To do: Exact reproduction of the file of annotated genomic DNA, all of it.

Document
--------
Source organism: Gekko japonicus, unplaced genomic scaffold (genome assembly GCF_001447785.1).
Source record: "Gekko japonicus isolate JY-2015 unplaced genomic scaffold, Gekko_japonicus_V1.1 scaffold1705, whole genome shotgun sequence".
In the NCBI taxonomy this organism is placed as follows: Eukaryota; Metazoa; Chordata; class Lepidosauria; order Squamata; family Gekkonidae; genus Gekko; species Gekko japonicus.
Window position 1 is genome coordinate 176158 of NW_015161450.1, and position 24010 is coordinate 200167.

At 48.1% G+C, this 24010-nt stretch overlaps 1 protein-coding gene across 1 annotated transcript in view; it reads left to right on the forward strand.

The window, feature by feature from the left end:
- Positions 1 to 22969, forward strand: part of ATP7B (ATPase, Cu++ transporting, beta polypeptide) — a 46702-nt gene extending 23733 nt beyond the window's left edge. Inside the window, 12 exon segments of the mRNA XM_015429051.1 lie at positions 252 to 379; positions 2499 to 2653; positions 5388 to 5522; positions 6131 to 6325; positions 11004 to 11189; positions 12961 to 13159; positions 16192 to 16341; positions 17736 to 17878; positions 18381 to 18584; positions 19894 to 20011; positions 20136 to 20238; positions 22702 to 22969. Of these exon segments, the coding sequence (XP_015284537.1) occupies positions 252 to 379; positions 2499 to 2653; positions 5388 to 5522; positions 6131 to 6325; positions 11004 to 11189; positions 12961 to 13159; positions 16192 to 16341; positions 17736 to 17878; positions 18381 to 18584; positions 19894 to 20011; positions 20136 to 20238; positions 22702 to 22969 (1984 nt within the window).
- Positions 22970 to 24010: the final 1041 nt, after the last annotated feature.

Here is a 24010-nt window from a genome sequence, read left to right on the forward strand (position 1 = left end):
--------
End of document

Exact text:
Source organism: Gekko japonicus, unplaced genomic scaffold (genome assembly GCF_001447785.1).
Source record: "Gekko japonicus isolate JY-2015 unplaced genomic scaffold, Gekko_japonicus_V1.1 scaffold1705, whole genome shotgun sequence".
In the NCBI taxonomy this organism is placed as follows: Eukaryota; Metazoa; Chordata; class Lepidosauria; order Squamata; family Gekkonidae; genus Gekko; species Gekko japonicus.
Window position 1 is genome coordinate 176158 of NW_015161450.1, and position 24010 is coordinate 200167.

At 48.1% G+C, this 24010-nt stretch overlaps 1 protein-coding gene across 1 annotated transcript in view; it reads left to right on the forward strand.

The window, feature by feature from the left end:
- Positions 1 to 22969, forward strand: part of ATP7B (ATPase, Cu++ transporting, beta polypeptide) — a 46702-nt gene extending 23733 nt beyond the window's left edge. Inside the window, 12 exon segments of the mRNA XM_015429051.1 lie at positions 252 to 379; positions 2499 to 2653; positions 5388 to 5522; positions 6131 to 6325; positions 11004 to 11189; positions 12961 to 13159; positions 16192 to 16341; positions 17736 to 17878; positions 18381 to 18584; positions 19894 to 20011; positions 20136 to 20238; positions 22702 to 22969. Of these exon segments, the coding sequence (XP_015284537.1) occupies positions 252 to 379; positions 2499 to 2653; positions 5388 to 5522; positions 6131 to 6325; positions 11004 to 11189; positions 12961 to 13159; positions 16192 to 16341; positions 17736 to 17878; positions 18381 to 18584; positions 19894 to 20011; positions 20136 to 20238; positions 22702 to 22969 (1984 nt within the window).
- Positions 22970 to 24010: the final 1041 nt, after the last annotated feature.

Here is a 24010-nt window from a genome sequence, read left to right on the forward strand (position 1 = left end):